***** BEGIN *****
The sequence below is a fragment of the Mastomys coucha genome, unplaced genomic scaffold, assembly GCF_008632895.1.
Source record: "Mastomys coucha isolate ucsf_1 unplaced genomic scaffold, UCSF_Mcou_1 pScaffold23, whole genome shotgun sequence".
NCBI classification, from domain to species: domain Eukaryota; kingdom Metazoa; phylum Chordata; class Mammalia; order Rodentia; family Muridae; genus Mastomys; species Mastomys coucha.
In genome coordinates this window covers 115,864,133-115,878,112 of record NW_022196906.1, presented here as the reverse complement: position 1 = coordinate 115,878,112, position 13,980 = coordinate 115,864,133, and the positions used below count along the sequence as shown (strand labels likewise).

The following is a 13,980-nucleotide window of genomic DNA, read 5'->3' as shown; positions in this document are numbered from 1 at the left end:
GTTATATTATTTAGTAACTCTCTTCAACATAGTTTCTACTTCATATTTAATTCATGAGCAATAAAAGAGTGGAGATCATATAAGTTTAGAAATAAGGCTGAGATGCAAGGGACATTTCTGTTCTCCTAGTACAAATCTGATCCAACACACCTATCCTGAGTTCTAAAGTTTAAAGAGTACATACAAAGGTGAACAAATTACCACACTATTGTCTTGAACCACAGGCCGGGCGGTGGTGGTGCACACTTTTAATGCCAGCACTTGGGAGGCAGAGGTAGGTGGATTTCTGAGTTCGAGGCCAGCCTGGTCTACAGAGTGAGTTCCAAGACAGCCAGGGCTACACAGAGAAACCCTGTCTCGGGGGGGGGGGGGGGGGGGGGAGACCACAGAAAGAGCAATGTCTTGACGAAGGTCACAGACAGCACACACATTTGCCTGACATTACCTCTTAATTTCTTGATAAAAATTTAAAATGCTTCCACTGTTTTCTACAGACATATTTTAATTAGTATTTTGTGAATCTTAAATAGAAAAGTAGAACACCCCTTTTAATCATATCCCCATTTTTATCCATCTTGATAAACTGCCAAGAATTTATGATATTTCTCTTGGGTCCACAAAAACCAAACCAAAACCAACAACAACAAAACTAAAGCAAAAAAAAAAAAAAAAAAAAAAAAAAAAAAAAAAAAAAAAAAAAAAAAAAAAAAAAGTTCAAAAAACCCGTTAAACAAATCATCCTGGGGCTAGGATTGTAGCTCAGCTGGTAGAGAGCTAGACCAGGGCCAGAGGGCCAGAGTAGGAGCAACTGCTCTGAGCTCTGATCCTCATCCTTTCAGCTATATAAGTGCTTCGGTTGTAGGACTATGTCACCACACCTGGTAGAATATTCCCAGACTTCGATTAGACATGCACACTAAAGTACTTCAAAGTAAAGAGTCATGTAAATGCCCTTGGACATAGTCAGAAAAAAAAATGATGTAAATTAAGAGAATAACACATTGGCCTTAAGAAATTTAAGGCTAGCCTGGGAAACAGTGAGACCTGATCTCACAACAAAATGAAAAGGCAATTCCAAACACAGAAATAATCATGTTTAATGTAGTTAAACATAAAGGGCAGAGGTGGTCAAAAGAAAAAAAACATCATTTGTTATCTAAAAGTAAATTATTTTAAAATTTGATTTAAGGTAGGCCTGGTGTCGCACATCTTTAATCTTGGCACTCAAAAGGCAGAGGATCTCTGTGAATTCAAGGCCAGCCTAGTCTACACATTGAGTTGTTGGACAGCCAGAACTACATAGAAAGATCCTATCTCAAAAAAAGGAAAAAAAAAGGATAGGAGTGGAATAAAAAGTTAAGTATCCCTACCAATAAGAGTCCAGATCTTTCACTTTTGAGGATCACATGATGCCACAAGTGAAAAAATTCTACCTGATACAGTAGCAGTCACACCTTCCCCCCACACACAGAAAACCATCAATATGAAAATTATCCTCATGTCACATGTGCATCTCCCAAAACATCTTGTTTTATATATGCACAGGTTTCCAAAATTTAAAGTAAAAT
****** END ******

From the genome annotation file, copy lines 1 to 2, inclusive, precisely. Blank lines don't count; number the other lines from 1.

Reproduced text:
The sequence below is a fragment of the Mastomys coucha genome, unplaced genomic scaffold, assembly GCF_008632895.1.
Source record: "Mastomys coucha isolate ucsf_1 unplaced genomic scaffold, UCSF_Mcou_1 pScaffold23, whole genome shotgun sequence".